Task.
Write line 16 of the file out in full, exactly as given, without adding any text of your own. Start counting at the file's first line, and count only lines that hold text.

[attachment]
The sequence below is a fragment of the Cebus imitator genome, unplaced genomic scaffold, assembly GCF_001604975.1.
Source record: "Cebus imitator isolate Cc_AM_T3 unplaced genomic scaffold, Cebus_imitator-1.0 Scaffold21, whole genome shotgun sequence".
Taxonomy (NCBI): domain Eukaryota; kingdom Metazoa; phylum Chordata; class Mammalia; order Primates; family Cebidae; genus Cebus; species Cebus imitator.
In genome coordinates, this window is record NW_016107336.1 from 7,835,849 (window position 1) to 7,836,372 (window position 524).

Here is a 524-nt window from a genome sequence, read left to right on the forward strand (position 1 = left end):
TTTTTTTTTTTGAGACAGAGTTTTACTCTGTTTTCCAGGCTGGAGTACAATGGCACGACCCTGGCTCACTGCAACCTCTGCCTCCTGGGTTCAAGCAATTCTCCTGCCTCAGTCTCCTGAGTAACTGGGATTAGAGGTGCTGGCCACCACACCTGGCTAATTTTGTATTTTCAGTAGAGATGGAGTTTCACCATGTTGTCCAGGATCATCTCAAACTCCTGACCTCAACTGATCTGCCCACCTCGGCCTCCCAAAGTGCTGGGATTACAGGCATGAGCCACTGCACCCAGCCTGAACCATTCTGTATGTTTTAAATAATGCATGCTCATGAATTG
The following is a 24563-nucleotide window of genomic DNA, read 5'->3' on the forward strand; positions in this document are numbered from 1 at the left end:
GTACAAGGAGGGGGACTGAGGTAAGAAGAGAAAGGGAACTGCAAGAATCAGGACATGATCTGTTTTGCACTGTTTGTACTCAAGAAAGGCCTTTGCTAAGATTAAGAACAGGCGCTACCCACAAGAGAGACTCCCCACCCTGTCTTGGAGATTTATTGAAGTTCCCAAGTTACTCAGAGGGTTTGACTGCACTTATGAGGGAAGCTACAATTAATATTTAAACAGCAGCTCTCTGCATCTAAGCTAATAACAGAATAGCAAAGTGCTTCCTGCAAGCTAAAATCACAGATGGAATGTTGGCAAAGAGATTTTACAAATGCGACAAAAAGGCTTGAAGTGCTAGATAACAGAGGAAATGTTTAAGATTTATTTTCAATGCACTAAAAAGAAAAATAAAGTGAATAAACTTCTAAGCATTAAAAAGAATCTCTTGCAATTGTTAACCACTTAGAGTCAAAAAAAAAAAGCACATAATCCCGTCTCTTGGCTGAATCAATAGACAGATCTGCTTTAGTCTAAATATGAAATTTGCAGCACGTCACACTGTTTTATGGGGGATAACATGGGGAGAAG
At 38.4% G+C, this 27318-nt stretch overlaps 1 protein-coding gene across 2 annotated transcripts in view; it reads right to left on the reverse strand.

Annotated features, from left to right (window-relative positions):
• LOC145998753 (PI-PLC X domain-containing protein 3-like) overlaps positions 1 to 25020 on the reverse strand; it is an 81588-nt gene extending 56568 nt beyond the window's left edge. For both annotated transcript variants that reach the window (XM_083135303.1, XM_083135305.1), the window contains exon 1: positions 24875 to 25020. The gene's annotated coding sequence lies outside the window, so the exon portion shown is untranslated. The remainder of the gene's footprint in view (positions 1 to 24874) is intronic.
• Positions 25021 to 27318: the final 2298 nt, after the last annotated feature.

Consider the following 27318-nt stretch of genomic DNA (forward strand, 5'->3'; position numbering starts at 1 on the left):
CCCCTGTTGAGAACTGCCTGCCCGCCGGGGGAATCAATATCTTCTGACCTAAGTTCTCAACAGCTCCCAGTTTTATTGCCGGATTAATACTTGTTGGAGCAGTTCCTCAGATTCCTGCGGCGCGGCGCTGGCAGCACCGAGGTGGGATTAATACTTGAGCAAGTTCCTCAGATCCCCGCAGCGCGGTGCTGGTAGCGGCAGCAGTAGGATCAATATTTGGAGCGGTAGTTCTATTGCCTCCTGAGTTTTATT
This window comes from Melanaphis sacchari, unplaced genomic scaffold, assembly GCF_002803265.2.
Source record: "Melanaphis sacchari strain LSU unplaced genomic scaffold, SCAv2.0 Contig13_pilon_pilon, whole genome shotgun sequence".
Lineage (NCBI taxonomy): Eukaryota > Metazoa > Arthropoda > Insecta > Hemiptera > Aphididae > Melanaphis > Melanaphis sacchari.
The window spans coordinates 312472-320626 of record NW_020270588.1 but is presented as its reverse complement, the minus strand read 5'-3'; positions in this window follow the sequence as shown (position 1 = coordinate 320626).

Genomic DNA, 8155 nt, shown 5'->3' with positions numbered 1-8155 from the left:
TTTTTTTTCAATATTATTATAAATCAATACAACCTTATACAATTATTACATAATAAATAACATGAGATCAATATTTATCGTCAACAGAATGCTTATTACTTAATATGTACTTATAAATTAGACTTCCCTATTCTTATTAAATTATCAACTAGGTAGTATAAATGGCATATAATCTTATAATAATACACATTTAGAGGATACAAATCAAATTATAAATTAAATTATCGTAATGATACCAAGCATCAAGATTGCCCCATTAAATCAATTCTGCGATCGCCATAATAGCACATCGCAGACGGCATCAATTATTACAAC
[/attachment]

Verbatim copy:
Source record: "Melanaphis sacchari strain LSU unplaced genomic scaffold, SCAv2.0 Contig13_pilon_pilon, whole genome shotgun sequence".